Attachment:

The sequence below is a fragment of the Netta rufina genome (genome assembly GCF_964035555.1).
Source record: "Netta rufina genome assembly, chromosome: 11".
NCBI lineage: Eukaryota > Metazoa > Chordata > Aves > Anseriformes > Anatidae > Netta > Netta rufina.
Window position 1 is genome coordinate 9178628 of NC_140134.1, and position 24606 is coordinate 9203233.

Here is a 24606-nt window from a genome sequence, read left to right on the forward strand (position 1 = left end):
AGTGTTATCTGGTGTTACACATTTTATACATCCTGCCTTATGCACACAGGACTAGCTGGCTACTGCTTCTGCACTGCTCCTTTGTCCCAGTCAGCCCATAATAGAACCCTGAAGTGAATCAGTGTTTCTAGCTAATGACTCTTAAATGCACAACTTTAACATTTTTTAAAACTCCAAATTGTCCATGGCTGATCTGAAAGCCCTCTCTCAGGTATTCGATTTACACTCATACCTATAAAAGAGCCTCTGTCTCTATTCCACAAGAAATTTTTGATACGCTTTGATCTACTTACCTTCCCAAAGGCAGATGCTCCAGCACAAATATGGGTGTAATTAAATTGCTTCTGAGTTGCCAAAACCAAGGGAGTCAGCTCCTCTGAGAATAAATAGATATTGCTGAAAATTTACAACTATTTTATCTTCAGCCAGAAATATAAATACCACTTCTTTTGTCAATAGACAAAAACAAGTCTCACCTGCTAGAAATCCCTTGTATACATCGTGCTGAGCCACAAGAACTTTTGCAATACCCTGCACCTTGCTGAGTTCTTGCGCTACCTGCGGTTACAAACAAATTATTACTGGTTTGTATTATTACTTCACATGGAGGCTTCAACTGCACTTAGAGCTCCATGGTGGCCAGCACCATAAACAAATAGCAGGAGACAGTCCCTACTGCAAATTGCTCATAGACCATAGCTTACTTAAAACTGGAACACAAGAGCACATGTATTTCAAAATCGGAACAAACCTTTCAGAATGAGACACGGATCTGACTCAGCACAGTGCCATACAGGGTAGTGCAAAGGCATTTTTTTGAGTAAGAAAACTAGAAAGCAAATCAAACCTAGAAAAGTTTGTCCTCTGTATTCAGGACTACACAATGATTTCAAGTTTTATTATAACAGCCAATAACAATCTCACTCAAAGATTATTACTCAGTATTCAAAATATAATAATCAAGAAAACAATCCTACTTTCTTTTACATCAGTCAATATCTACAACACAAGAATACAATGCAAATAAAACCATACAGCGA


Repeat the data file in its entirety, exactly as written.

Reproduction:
The sequence below is a fragment of the Netta rufina genome (genome assembly GCF_964035555.1).
Source record: "Netta rufina genome assembly, chromosome: 11".
NCBI lineage: Eukaryota > Metazoa > Chordata > Aves > Anseriformes > Anatidae > Netta > Netta rufina.
Window position 1 is genome coordinate 9178628 of NC_140134.1, and position 24606 is coordinate 9203233.

Here is a 24606-nt window from a genome sequence, read left to right on the forward strand (position 1 = left end):
AGTGTTATCTGGTGTTACACATTTTATACATCCTGCCTTATGCACACAGGACTAGCTGGCTACTGCTTCTGCACTGCTCCTTTGTCCCAGTCAGCCCATAATAGAACCCTGAAGTGAATCAGTGTTTCTAGCTAATGACTCTTAAATGCACAACTTTAACATTTTTTAAAACTCCAAATTGTCCATGGCTGATCTGAAAGCCCTCTCTCAGGTATTCGATTTACACTCATACCTATAAAAGAGCCTCTGTCTCTATTCCACAAGAAATTTTTGATACGCTTTGATCTACTTACCTTCCCAAAGGCAGATGCTCCAGCACAAATATGGGTGTAATTAAATTGCTTCTGAGTTGCCAAAACCAAGGGAGTCAGCTCCTCTGAGAATAAATAGATATTGCTGAAAATTTACAACTATTTTATCTTCAGCCAGAAATATAAATACCACTTCTTTTGTCAATAGACAAAAACAAGTCTCACCTGCTAGAAATCCCTTGTATACATCGTGCTGAGCCACAAGAACTTTTGCAATACCCTGCACCTTGCTGAGTTCTTGCGCTACCTGCGGTTACAAACAAATTATTACTGGTTTGTATTATTACTTCACATGGAGGCTTCAACTGCACTTAGAGCTCCATGGTGGCCAGCACCATAAACAAATAGCAGGAGACAGTCCCTACTGCAAATTGCTCATAGACCATAGCTTACTTAAAACTGGAACACAAGAGCACATGTATTTCAAAATCGGAACAAACCTTTCAGAATGAGACACGGATCTGACTCAGCACAGTGCCATACAGGGTAGTGCAAAGGCATTTTTTTGAGTAAGAAAACTAGAAAGCAAATCAAACCTAGAAAAGTTTGTCCTCTGTATTCAGGACTACACAATGATTTCAAGTTTTATTATAACAGCCAATAACAATCTCACTCAAAGATTATTACTCAGTATTCAAAATATAATAATCAAGAAAACAATCCTACTTTCTTTTACATCAGTCAATATCTACAACACAAGAATACAATGCAAATAAAACCATACAGCGA